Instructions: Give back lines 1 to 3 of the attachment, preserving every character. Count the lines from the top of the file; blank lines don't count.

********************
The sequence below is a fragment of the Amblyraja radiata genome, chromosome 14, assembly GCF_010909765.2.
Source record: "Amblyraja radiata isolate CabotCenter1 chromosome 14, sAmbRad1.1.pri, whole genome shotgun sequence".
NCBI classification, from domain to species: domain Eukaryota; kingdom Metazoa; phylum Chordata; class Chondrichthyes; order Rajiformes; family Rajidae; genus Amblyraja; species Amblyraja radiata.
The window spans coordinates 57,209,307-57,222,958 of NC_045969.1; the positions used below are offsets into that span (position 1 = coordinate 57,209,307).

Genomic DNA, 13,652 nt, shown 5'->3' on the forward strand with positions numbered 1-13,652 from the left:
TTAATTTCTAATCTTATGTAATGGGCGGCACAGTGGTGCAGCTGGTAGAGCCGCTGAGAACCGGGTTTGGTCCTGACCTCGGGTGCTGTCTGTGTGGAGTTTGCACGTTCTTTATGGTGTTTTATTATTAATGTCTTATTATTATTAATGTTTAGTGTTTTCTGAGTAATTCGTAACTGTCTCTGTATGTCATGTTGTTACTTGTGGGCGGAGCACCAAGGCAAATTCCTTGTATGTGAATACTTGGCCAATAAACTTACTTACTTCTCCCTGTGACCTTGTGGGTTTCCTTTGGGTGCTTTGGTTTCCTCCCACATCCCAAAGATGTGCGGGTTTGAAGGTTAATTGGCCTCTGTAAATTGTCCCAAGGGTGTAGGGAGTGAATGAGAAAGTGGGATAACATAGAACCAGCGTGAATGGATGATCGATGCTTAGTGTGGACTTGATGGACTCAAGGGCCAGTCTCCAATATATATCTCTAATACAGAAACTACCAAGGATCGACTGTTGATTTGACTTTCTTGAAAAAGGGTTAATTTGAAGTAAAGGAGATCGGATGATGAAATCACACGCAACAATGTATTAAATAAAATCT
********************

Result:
The sequence below is a fragment of the Amblyraja radiata genome, chromosome 14, assembly GCF_010909765.2.
Source record: "Amblyraja radiata isolate CabotCenter1 chromosome 14, sAmbRad1.1.pri, whole genome shotgun sequence".
NCBI classification, from domain to species: domain Eukaryota; kingdom Metazoa; phylum Chordata; class Chondrichthyes; order Rajiformes; family Rajidae; genus Amblyraja; species Amblyraja radiata.